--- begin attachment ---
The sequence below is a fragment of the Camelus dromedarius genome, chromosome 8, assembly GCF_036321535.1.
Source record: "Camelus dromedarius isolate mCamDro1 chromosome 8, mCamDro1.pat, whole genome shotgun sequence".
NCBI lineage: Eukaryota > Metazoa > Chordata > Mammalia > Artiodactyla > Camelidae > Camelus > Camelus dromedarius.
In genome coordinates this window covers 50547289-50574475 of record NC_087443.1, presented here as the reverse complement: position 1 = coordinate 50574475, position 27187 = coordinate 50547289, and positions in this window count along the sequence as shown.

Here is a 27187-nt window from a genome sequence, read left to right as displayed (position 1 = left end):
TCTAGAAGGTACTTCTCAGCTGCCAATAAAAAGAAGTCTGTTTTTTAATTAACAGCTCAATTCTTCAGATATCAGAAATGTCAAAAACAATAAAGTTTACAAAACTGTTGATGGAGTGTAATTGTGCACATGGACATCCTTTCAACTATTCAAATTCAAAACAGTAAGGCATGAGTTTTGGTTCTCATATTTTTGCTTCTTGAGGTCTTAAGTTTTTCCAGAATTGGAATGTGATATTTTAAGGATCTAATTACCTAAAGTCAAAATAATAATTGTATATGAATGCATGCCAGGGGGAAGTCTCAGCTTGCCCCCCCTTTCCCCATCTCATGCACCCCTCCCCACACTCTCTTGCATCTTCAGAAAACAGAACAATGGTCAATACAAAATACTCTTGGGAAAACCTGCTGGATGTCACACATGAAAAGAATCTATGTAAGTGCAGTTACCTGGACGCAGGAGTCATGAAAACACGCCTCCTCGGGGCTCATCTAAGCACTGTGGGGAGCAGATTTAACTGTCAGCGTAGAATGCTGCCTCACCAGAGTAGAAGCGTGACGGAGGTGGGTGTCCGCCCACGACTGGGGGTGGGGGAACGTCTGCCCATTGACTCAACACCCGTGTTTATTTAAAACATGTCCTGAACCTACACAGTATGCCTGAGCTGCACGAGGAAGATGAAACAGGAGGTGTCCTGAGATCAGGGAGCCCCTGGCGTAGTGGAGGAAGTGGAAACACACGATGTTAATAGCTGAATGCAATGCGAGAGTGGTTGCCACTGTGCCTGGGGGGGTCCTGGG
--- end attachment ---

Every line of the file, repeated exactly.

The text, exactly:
The sequence below is a fragment of the Camelus dromedarius genome, chromosome 8, assembly GCF_036321535.1.
Source record: "Camelus dromedarius isolate mCamDro1 chromosome 8, mCamDro1.pat, whole genome shotgun sequence".
NCBI lineage: Eukaryota > Metazoa > Chordata > Mammalia > Artiodactyla > Camelidae > Camelus > Camelus dromedarius.
In genome coordinates this window covers 50547289-50574475 of record NC_087443.1, presented here as the reverse complement: position 1 = coordinate 50574475, position 27187 = coordinate 50547289, and positions in this window count along the sequence as shown.

Here is a 27187-nt window from a genome sequence, read left to right as displayed (position 1 = left end):
TCTAGAAGGTACTTCTCAGCTGCCAATAAAAAGAAGTCTGTTTTTTAATTAACAGCTCAATTCTTCAGATATCAGAAATGTCAAAAACAATAAAGTTTACAAAACTGTTGATGGAGTGTAATTGTGCACATGGACATCCTTTCAACTATTCAAATTCAAAACAGTAAGGCATGAGTTTTGGTTCTCATATTTTTGCTTCTTGAGGTCTTAAGTTTTTCCAGAATTGGAATGTGATATTTTAAGGATCTAATTACCTAAAGTCAAAATAATAATTGTATATGAATGCATGCCAGGGGGAAGTCTCAGCTTGCCCCCCCTTTCCCCATCTCATGCACCCCTCCCCACACTCTCTTGCATCTTCAGAAAACAGAACAATGGTCAATACAAAATACTCTTGGGAAAACCTGCTGGATGTCACACATGAAAAGAATCTATGTAAGTGCAGTTACCTGGACGCAGGAGTCATGAAAACACGCCTCCTCGGGGCTCATCTAAGCACTGTGGGGAGCAGATTTAACTGTCAGCGTAGAATGCTGCCTCACCAGAGTAGAAGCGTGACGGAGGTGGGTGTCCGCCCACGACTGGGGGTGGGGGAACGTCTGCCCATTGACTCAACACCCGTGTTTATTTAAAACATGTCCTGAACCTACACAGTATGCCTGAGCTGCACGAGGAAGATGAAACAGGAGGTGTCCTGAGATCAGGGAGCCCCTGGCGTAGTGGAGGAAGTGGAAACACACGATGTTAATAGCTGAATGCAATGCGAGAGTGGTTGCCACTGTGCCTGGGGGGGTCCTGGG